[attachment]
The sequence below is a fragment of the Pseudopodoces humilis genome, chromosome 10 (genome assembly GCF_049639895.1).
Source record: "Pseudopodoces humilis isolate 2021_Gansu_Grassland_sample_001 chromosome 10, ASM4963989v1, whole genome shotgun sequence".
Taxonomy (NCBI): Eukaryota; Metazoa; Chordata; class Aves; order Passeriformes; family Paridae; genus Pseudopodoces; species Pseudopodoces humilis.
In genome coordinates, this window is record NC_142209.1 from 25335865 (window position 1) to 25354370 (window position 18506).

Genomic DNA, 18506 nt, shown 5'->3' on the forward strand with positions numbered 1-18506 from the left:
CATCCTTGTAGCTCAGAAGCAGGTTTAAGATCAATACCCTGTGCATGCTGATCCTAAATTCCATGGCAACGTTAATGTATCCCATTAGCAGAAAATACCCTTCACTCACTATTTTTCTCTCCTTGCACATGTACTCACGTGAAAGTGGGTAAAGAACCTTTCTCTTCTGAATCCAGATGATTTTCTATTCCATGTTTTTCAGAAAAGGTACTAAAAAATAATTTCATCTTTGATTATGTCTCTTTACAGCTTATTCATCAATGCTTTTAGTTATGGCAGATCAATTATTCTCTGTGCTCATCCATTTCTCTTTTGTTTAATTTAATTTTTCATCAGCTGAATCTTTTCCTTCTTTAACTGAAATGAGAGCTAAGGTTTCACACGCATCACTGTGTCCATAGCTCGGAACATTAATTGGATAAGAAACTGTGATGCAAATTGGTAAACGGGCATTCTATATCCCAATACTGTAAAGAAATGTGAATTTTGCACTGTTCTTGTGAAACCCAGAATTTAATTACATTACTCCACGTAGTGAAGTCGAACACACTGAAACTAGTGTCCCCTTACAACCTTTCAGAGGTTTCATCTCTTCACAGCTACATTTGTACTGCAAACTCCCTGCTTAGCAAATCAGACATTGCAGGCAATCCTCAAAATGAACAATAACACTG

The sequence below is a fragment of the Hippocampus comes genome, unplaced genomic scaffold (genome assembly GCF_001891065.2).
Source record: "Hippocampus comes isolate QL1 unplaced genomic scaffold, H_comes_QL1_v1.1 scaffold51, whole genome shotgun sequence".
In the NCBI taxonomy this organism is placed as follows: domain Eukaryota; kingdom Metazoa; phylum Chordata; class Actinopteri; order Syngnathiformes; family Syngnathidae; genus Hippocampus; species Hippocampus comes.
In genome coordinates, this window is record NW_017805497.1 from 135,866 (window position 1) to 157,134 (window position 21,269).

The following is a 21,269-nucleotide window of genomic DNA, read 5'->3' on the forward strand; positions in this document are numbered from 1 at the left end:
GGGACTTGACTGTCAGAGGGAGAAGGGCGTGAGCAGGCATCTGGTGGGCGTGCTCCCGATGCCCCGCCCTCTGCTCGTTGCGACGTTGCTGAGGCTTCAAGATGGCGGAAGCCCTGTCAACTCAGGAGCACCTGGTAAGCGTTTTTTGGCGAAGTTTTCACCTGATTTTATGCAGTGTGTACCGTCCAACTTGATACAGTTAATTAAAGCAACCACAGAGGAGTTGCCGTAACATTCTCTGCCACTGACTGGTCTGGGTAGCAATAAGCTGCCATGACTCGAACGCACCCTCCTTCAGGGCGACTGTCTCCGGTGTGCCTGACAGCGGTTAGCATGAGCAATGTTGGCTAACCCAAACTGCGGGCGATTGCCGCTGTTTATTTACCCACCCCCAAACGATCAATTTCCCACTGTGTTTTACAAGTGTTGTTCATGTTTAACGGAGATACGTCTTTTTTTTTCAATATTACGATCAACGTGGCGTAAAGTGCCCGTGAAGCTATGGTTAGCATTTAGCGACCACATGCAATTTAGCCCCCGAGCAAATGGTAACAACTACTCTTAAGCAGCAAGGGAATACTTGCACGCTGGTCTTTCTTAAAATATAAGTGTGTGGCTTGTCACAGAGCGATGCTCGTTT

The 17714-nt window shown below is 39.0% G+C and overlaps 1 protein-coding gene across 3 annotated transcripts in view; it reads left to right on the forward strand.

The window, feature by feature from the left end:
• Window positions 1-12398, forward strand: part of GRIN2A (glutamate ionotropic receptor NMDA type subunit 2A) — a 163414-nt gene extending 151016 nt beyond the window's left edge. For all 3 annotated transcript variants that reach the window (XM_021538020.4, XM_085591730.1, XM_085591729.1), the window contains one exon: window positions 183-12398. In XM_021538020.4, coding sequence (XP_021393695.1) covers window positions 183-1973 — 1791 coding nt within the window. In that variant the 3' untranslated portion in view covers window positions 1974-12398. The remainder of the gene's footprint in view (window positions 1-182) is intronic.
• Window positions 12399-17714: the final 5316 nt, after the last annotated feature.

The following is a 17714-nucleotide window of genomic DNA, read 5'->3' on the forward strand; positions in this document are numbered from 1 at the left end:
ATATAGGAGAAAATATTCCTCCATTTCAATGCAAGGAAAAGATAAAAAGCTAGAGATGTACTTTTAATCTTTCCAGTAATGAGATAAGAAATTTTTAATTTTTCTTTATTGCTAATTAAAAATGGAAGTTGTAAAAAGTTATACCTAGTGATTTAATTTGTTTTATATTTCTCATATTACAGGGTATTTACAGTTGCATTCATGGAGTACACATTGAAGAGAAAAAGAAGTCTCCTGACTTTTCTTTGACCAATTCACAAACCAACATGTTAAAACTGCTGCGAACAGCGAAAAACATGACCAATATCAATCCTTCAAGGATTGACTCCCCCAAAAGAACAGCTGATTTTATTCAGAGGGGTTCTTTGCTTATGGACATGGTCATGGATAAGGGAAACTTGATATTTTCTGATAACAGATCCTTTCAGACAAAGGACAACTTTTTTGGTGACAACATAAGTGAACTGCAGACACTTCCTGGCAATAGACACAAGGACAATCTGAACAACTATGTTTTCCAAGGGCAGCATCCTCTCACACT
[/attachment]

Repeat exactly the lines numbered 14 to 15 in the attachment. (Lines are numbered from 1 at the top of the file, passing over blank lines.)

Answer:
The window, feature by feature from the left end:
• Window positions 1-12398, forward strand: part of GRIN2A (glutamate ionotropic receptor NMDA type subunit 2A) — a 163414-nt gene extending 151016 nt beyond the window's left edge. For all 3 annotated transcript variants that reach the window (XM_021538020.4, XM_085591730.1, XM_085591729.1), the window contains one exon: window positions 183-12398. In XM_021538020.4, coding sequence (XP_021393695.1) covers window positions 183-1973 — 1791 coding nt within the window. In that variant the 3' untranslated portion in view covers window positions 1974-12398. The remainder of the gene's footprint in view (window positions 1-182) is intronic.